The pedigree shows. Rosecrest supplies Swiss cheeses to Cedarbrook Lodge in Federal Way, Seattle’s Portage Bay Café and Fairmont Hotel, and the Space Needle, among other prestigious venues. It has won multiple awards, and McCool is always adding new flavors to the basic, nutty-fresh recipe: smoky peppercorn and chive, herb and garlic, spicy caraway seed and now bacon.

The tiny store is given a country touch by the homemade signs, lamps and jars made by a local neighbor, all for sale. The McCools can accommodate big groups by arrangement, offering videos of the milking and cheesemaking process and giving farm tours. If they’re not around, an honor system operates for cheese purchases.


The first thing you’ll see at Black Sheep Creamery, just around the corner from Rosecrest in Adna, won’t be sheep but dogs. Two extremely friendly and enthusiastic border collies will greet you at your car and play fetch for hours. But look across the road to the far pasture and you’ll see the sheep, guarded by two enormous Anatolian shepherd dogs: a flock of 85 East Friesians and Lacaunes in a charming mix of black and white who also love visitors — until they figure out you have no food, that is.

Visiting farm animals is one of the pleasures of a cheese tour like this, and the sheep at Black Sheep offer more than just milk. Brad and Meg Gregory also shear, selling wool and four styles of yarn, home-dyed by Meg with hollyhock flowers, chamomile and sunflower seeds. You can also buy a lamb or two, either for meat or to start your own flock.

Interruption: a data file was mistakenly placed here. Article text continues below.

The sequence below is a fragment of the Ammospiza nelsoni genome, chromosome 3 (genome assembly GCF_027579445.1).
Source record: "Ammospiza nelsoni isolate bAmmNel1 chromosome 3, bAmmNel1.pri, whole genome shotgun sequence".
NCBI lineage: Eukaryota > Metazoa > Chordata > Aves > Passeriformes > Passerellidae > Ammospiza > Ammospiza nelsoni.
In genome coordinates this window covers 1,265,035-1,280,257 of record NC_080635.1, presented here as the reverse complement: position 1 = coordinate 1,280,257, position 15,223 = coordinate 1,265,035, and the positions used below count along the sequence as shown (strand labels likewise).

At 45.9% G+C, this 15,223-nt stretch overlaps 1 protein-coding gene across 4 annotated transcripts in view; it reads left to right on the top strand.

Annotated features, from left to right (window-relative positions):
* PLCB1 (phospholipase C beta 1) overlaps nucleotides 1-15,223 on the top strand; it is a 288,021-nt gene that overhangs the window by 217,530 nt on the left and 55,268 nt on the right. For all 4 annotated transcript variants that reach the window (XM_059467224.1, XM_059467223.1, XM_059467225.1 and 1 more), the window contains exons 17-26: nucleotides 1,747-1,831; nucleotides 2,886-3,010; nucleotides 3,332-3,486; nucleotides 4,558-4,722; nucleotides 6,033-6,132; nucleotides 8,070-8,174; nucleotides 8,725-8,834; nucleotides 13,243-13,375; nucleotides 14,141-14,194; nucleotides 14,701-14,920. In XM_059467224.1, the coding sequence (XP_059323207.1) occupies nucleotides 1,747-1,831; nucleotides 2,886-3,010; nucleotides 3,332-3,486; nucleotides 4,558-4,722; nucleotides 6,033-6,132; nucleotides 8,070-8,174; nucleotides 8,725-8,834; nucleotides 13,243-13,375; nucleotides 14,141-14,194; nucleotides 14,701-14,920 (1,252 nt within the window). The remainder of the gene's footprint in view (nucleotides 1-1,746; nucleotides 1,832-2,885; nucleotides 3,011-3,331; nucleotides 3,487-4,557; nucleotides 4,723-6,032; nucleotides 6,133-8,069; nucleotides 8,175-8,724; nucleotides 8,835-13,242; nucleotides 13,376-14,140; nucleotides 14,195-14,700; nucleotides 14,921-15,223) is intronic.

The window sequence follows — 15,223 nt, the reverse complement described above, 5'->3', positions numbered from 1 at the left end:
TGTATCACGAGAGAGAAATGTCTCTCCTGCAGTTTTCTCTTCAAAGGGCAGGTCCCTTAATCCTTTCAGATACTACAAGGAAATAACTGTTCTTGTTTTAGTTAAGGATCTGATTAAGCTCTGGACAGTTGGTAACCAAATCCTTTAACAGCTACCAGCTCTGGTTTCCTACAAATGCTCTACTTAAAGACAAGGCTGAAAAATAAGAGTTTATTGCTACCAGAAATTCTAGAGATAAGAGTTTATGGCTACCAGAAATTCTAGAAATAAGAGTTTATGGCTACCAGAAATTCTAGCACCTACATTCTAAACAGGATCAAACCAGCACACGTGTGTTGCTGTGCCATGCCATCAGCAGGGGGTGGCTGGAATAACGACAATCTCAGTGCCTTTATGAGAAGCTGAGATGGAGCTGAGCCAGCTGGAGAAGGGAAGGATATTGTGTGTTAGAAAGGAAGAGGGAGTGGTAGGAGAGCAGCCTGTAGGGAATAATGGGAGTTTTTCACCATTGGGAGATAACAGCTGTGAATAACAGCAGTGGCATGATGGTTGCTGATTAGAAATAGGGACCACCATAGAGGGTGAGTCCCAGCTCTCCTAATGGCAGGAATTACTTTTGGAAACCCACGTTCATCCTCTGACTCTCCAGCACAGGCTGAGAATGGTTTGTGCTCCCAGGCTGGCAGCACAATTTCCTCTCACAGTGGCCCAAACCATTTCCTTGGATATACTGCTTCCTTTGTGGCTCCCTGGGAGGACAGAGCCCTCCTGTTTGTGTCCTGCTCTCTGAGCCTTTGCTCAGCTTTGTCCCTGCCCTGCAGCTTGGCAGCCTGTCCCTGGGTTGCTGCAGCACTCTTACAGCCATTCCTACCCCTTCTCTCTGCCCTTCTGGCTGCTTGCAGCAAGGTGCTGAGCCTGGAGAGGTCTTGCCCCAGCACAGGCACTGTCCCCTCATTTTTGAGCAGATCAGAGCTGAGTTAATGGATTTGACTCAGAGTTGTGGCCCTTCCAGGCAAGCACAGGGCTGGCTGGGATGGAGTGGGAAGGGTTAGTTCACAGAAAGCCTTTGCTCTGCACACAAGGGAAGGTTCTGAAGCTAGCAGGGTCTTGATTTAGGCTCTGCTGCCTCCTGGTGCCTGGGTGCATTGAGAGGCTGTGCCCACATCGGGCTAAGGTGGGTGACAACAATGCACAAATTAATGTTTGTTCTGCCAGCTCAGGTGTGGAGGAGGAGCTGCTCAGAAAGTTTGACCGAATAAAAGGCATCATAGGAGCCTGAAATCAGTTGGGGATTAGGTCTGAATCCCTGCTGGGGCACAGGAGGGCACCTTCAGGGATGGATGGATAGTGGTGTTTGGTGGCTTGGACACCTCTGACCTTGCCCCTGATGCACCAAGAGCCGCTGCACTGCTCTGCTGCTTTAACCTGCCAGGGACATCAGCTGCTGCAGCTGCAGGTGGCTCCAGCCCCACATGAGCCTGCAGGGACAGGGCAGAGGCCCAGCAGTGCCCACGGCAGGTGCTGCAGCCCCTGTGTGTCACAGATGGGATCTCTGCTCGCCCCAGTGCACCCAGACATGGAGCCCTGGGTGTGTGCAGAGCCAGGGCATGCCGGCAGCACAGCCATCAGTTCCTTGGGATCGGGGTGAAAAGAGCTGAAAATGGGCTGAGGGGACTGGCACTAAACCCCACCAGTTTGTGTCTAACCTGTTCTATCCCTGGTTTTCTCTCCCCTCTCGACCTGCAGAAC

But it’s the cheese that’s unique here. Made solely from sheep’s milk, it ranges in season from a salty, citrus-edged feta, to the smooth, round St. Helens, to an aged pecorino that’s as sharply delightful as a Parmesan. There’s also fresh cheese, ricotta, mizithra and yogurt in late spring, and a Basque cheese with salt hand-knit into it during winter.


On the east side of Interstate 5, just south of Chehalis, is a very different kind of dairy. Instead of guard dogs you’ll find a watch-flock of rather loud guinea-fowl, and inside a sparkling white brick dairy room you’ll find Lisa Jacobs, who gave up a law degree to produce a delectable range of butter and cheese single-handed.

“I was born in Dublin, but I also lived in France,” explains Jacobs, with an accent that retains only a hint of Ireland. “So I really wanted a taste that merged between the cream of Irish cheese and the culture of Normandy cheese.”

Jacobs has definitely achieved that union. Using locally sourced milk (she doesn’t farm her own animals), she has developed a range of products from fresh, melt-in-your-mouth butter; through creamy, super-soft fromage blanc; to a golden butterscotch Gouda; a tangy, sparkly cheddar; and a blue with a rich, smooth body and a bite that’s arresting but doesn’t linger. She also sells milk, fresh eggs and her own homemade pickles and jams.

And like some of the other Chehalis cheesemakers, she has a back story about how she got into making cheese.

“I dropped out of law school and knew I wanted to make cheese,” Jacobs says. “But I didn’t inherit a family farm. So I called up the Department of Agriculture to see what I needed.”

Jacobs rented a dairy and began to sell her cheese in the local farmers market, then worked for a while at Willapa Hills before finding her current location. Her site had been used by cheesemaker John Ammerman until he moved across the valley to his wife’s farm, now Domina Dairy (see sidebar).

One thing Jacobs does keep from her Irish childhood is a love of tea, which she’s translated into cheese. Her latest experiment is a batch of semi-soft cheese brined in Irish Breakfast tea, resulting in a mild, quirky taste.

“I love tea, and I love cream,” she says. “So I wanted to combine them.”